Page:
ST. PAUL, Minn. (AP) — Rick Wheeler has spent nearly three decades trying to soothe the middle-school blues for his students. A ball of energy, he sprints around the halls of Hastings Middle School to fill out bullying reports and check in with students in between being a full-time counselor for almost 500 kids.

But even Wheeler, the 2013 Minnesota middle school counselor of the year and an avid marathoner, doesn’t have the time, energy or resources to help all the hundreds of students he oversees each year — and he’s not alone.

READ MORE: Vaccine Doubts Fuel Dr. Scott Jensen's Rise In Minnesota Governor Race

For decades, the ratio of students to counselors in Minnesota has ranked near the very bottom nationwide. Across the state, there’s an average of nearly 800 students for each counselor.

Now, some lawmakers say Minnesota has been in last long enough. They’re trying to get money for more counselors and support staff — but it’s going to take some serious political will to make any headway this year while more pressing legislative issues loom large.

“We do so many things well and this one we’re clearly dropping the ball on,” said Sen. Susan Kent, a Woodbury Democrat sponsoring the proposal again this year.

Kent last year pushed for $90 million for school counselors. She scaled that back this year to $20 million in one-time spending due to a reduced budget surplus and the fact it’s not a budget year.

Her proposal would allow schools to enter into a six-year grant program and hire a counselor or more support staff, like chemical dependency counselors or social workers. The state would split an employee’s salary with a local district evenly for the first four years and cover 25 percent for the remaining two. Kent’s hope is that after six years of the new positions, districts will realize they need to permanently fill that job.

Counselors say the additional help is needed so they can actually connect with students and spot issues before they start. The bill includes all support staff, Kent said, since schools may have enough counselors but not have any psychologists or social workers.

At White Bear Lake High School, administrators recently shifted some funding to hire two more counselors in order to restructure its counseling divisions. Now, they have about eight counselors for four grade levels at a ratio of 275 students per counselor. Each counselor is assigned half of a grade level and sticks with that class through their four years in high school.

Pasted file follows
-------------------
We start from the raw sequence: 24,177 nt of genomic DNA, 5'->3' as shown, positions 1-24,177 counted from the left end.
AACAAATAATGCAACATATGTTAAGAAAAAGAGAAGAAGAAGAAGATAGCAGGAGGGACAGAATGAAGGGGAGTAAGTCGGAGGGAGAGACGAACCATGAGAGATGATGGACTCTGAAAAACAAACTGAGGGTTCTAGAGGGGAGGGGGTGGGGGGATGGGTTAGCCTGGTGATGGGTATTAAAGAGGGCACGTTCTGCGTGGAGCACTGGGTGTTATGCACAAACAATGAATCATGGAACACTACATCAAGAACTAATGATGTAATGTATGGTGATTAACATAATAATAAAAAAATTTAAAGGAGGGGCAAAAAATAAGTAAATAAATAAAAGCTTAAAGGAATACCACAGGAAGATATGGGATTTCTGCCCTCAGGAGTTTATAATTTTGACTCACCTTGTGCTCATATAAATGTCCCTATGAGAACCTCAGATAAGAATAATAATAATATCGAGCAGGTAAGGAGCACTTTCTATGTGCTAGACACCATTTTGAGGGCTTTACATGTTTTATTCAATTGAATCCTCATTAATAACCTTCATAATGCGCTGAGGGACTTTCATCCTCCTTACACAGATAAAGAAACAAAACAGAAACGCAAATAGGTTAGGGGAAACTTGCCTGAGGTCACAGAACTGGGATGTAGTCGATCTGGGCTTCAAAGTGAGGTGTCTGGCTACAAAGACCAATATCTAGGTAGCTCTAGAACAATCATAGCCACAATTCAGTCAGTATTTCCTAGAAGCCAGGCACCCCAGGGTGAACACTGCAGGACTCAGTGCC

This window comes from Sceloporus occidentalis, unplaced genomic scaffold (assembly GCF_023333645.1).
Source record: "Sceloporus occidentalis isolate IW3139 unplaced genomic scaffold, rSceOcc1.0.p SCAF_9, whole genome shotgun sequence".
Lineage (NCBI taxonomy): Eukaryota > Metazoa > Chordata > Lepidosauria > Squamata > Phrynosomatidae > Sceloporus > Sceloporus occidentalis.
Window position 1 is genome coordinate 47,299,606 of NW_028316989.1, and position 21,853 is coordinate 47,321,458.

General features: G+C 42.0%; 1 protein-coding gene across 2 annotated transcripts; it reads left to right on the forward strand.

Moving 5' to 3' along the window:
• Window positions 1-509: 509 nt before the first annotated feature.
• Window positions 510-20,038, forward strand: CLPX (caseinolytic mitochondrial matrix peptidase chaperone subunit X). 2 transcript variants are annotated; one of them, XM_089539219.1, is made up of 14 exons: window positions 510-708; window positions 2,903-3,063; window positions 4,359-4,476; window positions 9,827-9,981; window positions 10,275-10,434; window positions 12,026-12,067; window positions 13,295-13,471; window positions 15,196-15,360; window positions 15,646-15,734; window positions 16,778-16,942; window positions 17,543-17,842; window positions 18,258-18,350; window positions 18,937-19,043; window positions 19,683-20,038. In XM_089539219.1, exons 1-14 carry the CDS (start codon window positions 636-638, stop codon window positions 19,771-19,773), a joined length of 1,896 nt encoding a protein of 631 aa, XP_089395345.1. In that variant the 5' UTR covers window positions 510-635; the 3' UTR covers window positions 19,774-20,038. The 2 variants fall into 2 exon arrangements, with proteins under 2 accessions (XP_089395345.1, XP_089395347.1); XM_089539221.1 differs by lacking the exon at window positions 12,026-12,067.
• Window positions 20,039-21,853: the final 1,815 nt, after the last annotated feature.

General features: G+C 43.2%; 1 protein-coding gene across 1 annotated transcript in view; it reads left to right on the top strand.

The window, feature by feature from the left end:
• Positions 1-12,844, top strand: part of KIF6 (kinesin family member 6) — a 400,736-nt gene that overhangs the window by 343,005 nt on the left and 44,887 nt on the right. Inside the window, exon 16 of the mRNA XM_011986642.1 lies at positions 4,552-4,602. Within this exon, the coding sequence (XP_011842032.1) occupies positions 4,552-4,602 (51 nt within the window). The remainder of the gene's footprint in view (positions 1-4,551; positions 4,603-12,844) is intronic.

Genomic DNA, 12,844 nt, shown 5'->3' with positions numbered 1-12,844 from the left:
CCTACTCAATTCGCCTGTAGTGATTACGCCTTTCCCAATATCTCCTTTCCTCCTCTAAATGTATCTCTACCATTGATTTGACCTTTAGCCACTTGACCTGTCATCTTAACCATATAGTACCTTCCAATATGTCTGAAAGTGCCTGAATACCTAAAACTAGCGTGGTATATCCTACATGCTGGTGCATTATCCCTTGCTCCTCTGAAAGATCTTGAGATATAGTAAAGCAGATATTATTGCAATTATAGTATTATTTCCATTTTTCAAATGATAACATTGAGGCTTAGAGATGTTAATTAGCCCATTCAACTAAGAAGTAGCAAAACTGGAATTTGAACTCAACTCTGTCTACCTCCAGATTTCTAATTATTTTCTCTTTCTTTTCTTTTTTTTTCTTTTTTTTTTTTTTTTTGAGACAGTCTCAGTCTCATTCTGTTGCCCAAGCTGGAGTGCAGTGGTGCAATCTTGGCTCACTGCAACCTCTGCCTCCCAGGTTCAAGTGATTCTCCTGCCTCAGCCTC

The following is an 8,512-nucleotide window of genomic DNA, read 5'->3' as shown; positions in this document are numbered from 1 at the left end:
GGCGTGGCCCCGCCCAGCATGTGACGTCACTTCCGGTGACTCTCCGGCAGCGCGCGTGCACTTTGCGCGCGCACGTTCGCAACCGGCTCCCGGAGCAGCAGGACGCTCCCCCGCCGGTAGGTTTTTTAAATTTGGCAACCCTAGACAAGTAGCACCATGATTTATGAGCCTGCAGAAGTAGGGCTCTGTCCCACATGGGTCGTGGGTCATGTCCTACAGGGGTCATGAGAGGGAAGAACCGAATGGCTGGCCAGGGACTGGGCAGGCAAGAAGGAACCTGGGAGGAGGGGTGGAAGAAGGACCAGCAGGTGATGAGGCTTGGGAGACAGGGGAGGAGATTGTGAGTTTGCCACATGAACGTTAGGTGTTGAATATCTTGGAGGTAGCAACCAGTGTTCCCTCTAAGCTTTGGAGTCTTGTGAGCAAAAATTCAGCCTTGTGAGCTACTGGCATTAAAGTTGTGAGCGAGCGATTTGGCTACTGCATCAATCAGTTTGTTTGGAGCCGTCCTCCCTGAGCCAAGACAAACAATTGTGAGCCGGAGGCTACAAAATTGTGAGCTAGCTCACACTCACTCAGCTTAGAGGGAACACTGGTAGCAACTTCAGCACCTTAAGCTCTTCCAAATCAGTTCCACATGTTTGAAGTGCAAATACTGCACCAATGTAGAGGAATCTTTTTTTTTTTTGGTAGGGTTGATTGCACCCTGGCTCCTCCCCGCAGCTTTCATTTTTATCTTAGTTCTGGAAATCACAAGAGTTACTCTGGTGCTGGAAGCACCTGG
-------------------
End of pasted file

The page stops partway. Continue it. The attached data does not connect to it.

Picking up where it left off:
“A lot of these other things get moved to the back burner (with too many students) — college and career counseling, minor issues,” said Brian Merhar, a counselor at White Bear Lake who used to be responsible for over 400 students each year. “You’re putting out a lot of fires, that’s how you’re prioritizing your job.”

READ MORE: 'Perfect Timing To Go': MEA Marking One Of The Busiest Travel Weekends Of The Fall

Merhar said now he has more time to connect with students and build relationships instead of just handling emergencies.

But many lawmakers question why the state needs to dedicate even more money to help school counseling when the Legislature already moved to add millions more in general education spending last year.

Republican Rep. Jenifer Loon, who chairs the education finance committee, said she could understand the push for extra funding if it wasn’t keeping up with inflation, but she said it is. And if schools want to shift money around to hire more counselors — like White Bear Lake did — then they should, she said.

Nationwide, Minnesota has ranked last or almost last for years when it comes to its ratio of counselors to students. In the 2013-2014 school year, Minnesota had a ratio of 743 students to every one counselor, third only to Arizona and California, according to the American School Counselors Association.

Kent, the Democrat pushing the legislation, said many states have mandates requiring low ratios. At the AMSA, Assistant Director Jill Scott said other state governments recommend schools keep low ratios when allocating funds.

In Wheeler’s office in Hastings one recent Friday morning, the longtime school counselor sat down with two of his colleagues before meeting with one of his regular students. One of the counselors, Charlie Black, said people in his profession often aren’t good about promoting their own work, especially since they can’t talk about their sessions with students with anyone else.

Black said counselors need to speak up and let people know that their work is important and that they need help.

“We’re really good advocates for kids, but we’re not the best self-advocates,” he said. “But we’re important, we need to advocate for ourselves.”

MORE NEWS: A Ride-Along With Minneapolis Police Shows How Staffing Shortages Have Officers Stretched Thin

(© Copyright 2016 The Associated Press. All Rights Reserved. This material may not be published, broadcast, rewritten or redistributed.)